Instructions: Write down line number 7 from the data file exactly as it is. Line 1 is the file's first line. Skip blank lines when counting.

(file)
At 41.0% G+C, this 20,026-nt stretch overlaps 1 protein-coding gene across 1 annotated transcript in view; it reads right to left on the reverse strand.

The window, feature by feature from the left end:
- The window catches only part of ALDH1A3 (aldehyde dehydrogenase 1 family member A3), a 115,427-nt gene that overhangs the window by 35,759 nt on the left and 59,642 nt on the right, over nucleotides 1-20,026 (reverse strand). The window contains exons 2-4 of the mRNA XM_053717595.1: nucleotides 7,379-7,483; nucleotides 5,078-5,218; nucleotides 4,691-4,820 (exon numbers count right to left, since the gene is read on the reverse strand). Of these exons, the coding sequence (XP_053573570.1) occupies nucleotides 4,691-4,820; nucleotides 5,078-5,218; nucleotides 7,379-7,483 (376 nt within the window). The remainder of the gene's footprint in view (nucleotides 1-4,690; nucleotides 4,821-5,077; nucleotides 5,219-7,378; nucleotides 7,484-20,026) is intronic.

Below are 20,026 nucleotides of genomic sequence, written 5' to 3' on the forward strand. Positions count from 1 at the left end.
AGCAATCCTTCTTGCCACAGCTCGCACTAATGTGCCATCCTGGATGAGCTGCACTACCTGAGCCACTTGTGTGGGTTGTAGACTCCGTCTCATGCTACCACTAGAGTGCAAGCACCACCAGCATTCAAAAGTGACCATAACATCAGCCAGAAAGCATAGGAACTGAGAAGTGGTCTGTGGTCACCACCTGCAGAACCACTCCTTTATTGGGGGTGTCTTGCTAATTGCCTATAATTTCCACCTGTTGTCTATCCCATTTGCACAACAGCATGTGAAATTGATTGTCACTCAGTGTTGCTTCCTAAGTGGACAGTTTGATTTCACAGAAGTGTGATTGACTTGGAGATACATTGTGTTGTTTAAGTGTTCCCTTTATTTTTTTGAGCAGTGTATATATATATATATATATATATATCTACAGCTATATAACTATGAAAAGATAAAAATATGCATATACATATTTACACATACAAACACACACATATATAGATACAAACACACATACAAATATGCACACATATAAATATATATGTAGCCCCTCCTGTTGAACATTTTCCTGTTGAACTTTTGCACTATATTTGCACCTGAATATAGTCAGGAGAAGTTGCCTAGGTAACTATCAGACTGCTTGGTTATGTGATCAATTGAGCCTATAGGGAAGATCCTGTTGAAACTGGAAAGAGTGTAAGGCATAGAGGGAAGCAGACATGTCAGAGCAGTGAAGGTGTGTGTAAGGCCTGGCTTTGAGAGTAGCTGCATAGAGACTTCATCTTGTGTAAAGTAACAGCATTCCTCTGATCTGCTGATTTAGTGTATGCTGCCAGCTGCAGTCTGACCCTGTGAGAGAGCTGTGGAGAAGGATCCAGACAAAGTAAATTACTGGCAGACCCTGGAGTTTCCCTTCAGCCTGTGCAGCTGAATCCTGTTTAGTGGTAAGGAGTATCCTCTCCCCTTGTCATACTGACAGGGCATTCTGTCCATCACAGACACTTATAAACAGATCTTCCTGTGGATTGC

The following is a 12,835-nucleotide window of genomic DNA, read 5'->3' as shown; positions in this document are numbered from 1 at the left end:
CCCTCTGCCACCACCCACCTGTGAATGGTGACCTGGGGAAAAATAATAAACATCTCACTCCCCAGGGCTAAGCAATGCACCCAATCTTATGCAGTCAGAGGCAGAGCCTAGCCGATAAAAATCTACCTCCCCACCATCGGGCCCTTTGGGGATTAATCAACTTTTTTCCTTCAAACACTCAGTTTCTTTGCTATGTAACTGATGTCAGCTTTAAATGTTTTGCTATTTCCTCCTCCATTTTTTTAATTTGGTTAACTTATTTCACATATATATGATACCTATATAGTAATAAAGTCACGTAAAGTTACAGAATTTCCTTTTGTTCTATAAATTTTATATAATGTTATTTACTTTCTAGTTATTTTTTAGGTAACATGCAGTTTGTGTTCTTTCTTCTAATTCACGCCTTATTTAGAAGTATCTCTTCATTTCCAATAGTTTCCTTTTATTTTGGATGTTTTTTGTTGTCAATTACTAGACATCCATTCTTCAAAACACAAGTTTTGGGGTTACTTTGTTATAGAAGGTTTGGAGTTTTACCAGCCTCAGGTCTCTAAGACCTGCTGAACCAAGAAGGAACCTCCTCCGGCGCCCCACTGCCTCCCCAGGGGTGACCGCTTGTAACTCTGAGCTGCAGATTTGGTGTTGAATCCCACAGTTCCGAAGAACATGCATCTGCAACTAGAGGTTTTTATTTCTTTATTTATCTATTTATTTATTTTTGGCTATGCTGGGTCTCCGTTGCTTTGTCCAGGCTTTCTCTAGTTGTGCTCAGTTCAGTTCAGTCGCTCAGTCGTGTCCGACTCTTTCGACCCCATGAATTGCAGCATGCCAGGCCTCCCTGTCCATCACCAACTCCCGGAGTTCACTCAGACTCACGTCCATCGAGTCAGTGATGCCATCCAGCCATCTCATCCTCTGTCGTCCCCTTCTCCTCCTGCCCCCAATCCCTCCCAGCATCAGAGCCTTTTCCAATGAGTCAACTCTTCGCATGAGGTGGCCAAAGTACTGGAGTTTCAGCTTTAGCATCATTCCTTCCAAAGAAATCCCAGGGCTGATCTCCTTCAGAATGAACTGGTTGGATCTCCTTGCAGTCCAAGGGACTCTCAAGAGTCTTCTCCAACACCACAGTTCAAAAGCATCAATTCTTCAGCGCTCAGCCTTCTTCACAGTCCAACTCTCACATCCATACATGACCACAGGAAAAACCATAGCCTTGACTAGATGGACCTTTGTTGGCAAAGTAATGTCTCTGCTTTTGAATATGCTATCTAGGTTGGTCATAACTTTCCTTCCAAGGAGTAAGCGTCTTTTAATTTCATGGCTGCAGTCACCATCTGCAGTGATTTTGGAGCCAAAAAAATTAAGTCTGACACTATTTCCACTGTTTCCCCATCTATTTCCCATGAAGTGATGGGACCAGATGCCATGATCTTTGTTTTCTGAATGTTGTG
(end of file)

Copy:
CCCTCTGCCACCACCCACCTGTGAATGGTGACCTGGGGAAAAATAATAAACATCTCACTCCCCAGGGCTAAGCAATGCACCCAATCTTATGCAGTCAGAGGCAGAGCCTAGCCGATAAAAATCTACCTCCCCACCATCGGGCCCTTTGGGGATTAATCAACTTTTTTCCTTCAAACACTCAGTTTCTTTGCTATGTAACTGATGTCAGCTTTAAATGTTTTGCTATTTCCTCCTCCATTTTTTTAATTTGGTTAACTTATTTCACATATATATGATACCTATATAGTAATAAAGTCACGTAAAGTTACAGAATTTCCTTTTGTTCTATAAATTTTATATAATGTTATTTACTTTCTAGTTATTTTTTAGGTAACATGCAGTTTGTGTTCTTTCTTCTAATTCACGCCTTATTTAGAAGTATCTCTTCATTTCCAATAGTTTCCTTTTATTTTGGATGTTTTTTGTTGTCAATTACTAGACATCCATTCTTCAAAACACAAGTTTTGGGGTTACTTTGTTATAGAAGGTTTGGAGTTTTACCAGCCTCAGGTCTCTAAGACCTGCTGAACCAAGAAGGAACCTCCTCCGGCGCCCCACTGCCTCCCCAGGGGTGACCGCTTGTAACTCTGAGCTGCAGATTTGGTGTTGAATCCCACAGTTCCGAAGAACATGCATCTGCAACTAGAGGTTTTTATTTCTTTATTTATCTATTTATTTATTTTTGGCTATGCTGGGTCTCCGTTGCTTTGTCCAGGCTTTCTCTAGTTGTGCTCAGTTCAGTTCAGTCGCTCAGTCGTGTCCGACTCTTTCGACCCCATGAATTGCAGCATGCCAGGCCTCCCTGTCCATCACCAACTCCCGGAGTTCACTCAGACTCACGTCCATCGAGTCAGTGATGCCATCCAGCCATCTCATCCTCTGTCGTCCCCTTCTCCTCCTGCCCCCAATCCCTCCCAGCATCAGAGCCTTTTCCAATGAGTCAACTCTTCGCATGAGGTGGCCAAAGTACTGGAGTTTCAGCTTTAGCATCATTCCTTCCAAAGAAATCCCAGGGCTGATCTCCTTCAGAATGAACTGGTTGGATCTCCTTGCAGTCCAAGGGACTCTCAAGAGTCTTCTCCAACACCACAGTTCAAAAGCATCAATTCTTCAGCGCTCAGCCTTCTTCACAGTCCAACTCTCACATCCATACATGACCACAGGAAAAACCATAGCCTTGACTAGATGGACCTTTGTTGGCAAAGTAATGTCTCTGCTTTTGAATATGCTATCTAGGTTGGTCATAACTTTCCTTCCAAGGAGTAAGCGTCTTTTAATTTCATGGCTGCAGTCACCATCTGCAGTGATTTTGGAGCCAAAAAAATTAAGTCTGACACTATTTCCACTGTTTCCCCATCTATTTCCCATGAAGTGATGGGACCAGATGCCATGATCTTTGTTTTCTGAATGTTGTG